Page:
Literally vs. figuratively


In August of 2013 there was a kerfuffle on the Internet over the use of the word literallyto mean ‘figuratively.’ It was sparked by a Reddit user who noticed the way Google defines the word and wrote, “We finally killed English.”

Linguists were quick to note that complaints about this use of literallyare nothing new. What the kerfuffle shows, though, is how much people care about the way otherpeople use the word literally.

The Google definition has two parts. The first part defines literallyas “in a literal manner or sense; exactly.” The second part notes that in informal use, sometimes literallyis used to indicate that something is not being said in a literal manner: It is emphatic and means something like ‘figuratively’ or ‘metaphorically.’

The Oxford English Dictionaryhas included this second, informal meaning of literallyfor over a hundred years, and experts now date the use of literally to mean ‘figuratively’ back into the 18th century. In other words, this usage is nothing new.

So how did literallycome to mean ‘figuratively’?

Even when people are using literallyin the literal sense, it can be used for emphasis. Imagine someone says, “He literally fell at her feet,” to emphasize that that’s what he actually did. You can imagine someone else hearing that statement and thinking that it is emphatic: He didn’t actually fall at her feet, but he figuratively fell at her feet.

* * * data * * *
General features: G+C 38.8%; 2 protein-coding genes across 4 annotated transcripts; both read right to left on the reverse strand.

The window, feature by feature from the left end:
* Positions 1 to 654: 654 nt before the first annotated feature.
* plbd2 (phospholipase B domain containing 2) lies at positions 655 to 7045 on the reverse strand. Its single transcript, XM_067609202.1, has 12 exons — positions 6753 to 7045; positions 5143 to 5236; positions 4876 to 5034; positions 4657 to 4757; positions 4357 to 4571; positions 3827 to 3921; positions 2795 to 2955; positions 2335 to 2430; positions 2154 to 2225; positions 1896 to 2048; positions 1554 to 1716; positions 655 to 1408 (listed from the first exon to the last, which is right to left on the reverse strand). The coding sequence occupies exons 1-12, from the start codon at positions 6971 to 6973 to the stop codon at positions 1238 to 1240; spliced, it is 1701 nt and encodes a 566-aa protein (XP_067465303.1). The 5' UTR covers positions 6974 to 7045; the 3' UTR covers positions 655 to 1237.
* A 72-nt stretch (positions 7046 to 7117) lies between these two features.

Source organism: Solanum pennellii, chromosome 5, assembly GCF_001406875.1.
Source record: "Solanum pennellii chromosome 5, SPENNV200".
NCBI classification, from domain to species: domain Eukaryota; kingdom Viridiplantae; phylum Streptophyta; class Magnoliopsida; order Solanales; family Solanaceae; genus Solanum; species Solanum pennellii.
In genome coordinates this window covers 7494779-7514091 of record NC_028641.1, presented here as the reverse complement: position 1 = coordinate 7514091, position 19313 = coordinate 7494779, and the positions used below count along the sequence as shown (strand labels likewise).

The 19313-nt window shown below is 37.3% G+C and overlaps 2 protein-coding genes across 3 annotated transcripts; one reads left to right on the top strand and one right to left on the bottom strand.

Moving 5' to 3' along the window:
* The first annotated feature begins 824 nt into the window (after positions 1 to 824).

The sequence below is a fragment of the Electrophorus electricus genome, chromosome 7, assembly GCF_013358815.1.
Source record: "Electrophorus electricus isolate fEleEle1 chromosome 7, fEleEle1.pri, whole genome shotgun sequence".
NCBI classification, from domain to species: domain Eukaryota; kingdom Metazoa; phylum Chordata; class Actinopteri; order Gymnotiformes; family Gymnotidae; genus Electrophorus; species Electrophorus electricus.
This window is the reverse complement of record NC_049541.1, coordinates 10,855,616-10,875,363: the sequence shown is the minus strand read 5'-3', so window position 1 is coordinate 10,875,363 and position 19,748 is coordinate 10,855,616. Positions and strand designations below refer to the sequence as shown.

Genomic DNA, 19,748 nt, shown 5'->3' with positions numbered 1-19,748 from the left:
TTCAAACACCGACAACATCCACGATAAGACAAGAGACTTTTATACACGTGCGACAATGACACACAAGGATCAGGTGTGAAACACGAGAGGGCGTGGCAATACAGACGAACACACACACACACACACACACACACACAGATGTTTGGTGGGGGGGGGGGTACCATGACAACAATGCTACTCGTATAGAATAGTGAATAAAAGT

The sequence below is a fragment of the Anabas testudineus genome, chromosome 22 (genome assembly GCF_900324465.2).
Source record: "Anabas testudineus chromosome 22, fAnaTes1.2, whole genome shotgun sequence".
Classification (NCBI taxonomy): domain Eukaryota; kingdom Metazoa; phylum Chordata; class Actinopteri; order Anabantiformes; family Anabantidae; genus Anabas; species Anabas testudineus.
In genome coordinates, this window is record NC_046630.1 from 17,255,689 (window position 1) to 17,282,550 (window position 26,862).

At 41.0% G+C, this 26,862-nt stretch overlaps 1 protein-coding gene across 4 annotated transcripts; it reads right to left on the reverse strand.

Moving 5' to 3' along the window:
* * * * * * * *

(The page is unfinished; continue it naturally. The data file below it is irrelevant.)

Over time, that’s how the word literallycame to mean ‘figuratively.’

Now if you interpret literally literallyin some of the ways people use it, you can get some amazing images.

I will hear someone say, “I was literally climbing the walls,” and I have this image of them climbing the walls, which makes me giggle. Or, “Her words literally blew me away,” and I think, “It’s amazing you are still here to talk to me.”

My advice would be if you are someone who does not like literallyused to mean ‘figuratively,’ feel free not to use it that way in your own speech or writing. And all of us would do well to avoid sentences where the use of literallyis truly ambiguous. I hope you can also find some humor in expressions where the use of literallyto mean ‘figuratively’ creates (figuratively) mind-blowing images (e.g., the Jan. 17, 2014, headline in Science, “Star-Crossing Planets Literally Strut their Stuff”).

Do remember that words change meaning over time. This is just one example among many. And the use of literallyto refer to the exact meaning of words that some folks hold out as the “correct” meaning is already an extension from the word’s original meaning in Latin, which literally referred to the letters of the alphabet used to spell the words.